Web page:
Great numbers attending at these Wakes, by degrees less devotion and reverence were observed, till at length, from hawkers and pedlars coming thither to sell their petty wares, the merchants (8) came also, and set up stalls and booths in the churchyards: and not only those, says Spelman, who lived in the parish to which the church belonged resorted thither, but others also, from all the neighbouring towns and villages and the greater the reputation of the Saint, the greater were the numbers that flocked together on this occasion. The holding of these fairs on Sundays was justly found fault with by the clergy. The Abbot of Ely, in King John's reign, inveighed much against so flagrant a profanation of the sabbath; but this irreligious custom was not entirely abolished till the reign of King Henry the Sixth.
"Come, Anthea, let us two Go to feast, as others do.
Tarts and Custards, Creams and Cakes,
It appears that in ancient times the Parishioners brought Rushes at the Feast of Dedication, wherewith to strew the Church, and from that circumstance the Festivity itself has obtained the name of RUSH-BEARING, (12) which occurs for a Country Wake in a Glossary to the Lancashire dialect.
In Ireland, "on the Patron Day," in most parishes, as also on the sts of Easter and Whitsuntide, the more ordinary sort of people meet near the Alehouse in the afternoon, on some convenient spot of ground, and dance for the cake; here, to be sure, the Piper fails
not of diligent attendance. The cake to be danced for is provided at the charge of the Alewife, and is advanced on a board on the top of a pike, about ten feet high; this board is round, and from it riseth a kind of a Garland, beset and tied round with meadowflowers, if it be early in the summer; if later, the garland has the addition of Apples, set
NOTES TO COUNTRY WAKES.
(1) Spelman in his Glossary, v. Wak, derives the word Wake from the Saxon Wak, signifying drunkenness. His words are, "Sunt celebritates bacchanales sub fructuum temporibus, ab occidulis et borealibus Anglis pagatim habitæ. Bacchanales dixi ex nomine: nam Wak, Sax. est temulentia." With all deference to so great a name, I think Spelman is evidently mistaken, aud that he even contradicts himself, when he tells us that on the Sunday after the Enconia, or Feast of the Dedication of the Church, a great multitude both of grown and young persons were wont to meet about break of day, shouting Holy Wakes! Holy Wakes! "Die dominica post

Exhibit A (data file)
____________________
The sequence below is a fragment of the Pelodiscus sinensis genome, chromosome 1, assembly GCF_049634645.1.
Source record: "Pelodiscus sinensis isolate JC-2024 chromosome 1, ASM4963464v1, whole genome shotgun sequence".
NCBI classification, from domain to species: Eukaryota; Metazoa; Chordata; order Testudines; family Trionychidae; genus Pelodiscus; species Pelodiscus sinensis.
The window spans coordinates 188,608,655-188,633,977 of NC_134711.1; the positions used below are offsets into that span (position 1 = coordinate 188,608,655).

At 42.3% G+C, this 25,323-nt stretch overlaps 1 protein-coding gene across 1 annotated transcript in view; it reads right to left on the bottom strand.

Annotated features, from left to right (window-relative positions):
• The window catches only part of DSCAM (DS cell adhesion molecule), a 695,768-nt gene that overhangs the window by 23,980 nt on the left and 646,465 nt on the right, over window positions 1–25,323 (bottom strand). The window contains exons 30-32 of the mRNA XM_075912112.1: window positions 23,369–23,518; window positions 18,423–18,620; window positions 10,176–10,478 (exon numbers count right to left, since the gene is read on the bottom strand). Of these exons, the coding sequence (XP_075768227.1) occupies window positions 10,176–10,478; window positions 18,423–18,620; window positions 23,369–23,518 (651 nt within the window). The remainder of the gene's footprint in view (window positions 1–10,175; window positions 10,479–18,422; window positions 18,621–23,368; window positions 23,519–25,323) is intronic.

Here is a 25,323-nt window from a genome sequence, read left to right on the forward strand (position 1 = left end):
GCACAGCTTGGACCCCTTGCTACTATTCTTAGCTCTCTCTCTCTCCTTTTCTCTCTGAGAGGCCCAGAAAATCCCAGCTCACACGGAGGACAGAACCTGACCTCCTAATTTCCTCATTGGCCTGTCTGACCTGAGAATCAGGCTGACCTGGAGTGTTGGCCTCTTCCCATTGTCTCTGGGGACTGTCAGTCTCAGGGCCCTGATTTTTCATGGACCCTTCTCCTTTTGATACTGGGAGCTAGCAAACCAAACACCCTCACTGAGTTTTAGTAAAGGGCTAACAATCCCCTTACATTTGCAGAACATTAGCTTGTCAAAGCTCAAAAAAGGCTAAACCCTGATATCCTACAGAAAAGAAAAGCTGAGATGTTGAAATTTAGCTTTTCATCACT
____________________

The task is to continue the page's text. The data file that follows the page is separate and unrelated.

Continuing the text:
Enconiam seu Festum Dedicationis Ecclesiæ cujusvis Villæ convenire solet in aurorâ magna hominum juvenumque multitudo, et canora voce Holy Wakes! Holy Wakes! exclamando designare," &c. Gloss. fol. Lond. 1664, p. 562.
Mr. Strutt gives us a quotation on this subject from Dugdale's Warwickshire, from an old MS. Legend of St. John the Baptist, which entirely overthrows the etymology of Wake given by Spelman :
round on pegs, fastened unto it. The whole number of dancers begin all at once in a large ring, a man and a woman, and dance round about the bush (so is this garland called) and the piper, as long as they are able to hold out. They that hold out longest at the exercise win the Cake and Apples, and then the Alewife's trade goes on.(13)
"And ye shal understond & know how the Evyns were furst found in old time. In the begynning of holy Chirche, it was so that the pepul cam to the Chirche with Candellys brennyng, and wold wake and coome with light toward to the Chirche in their devocious; and after they fell to lecherie and songs, daunces, harping, piping, and also to glotony and sinne, and so turned the holinesse to cursydnees wherfore holy Faders ordenned the pepul to leve that Waking and to fast the
Evyn. But it is called Vigilia, that is waking in English, and it is called Evyn, for at evyn they were wont to come to Chirche."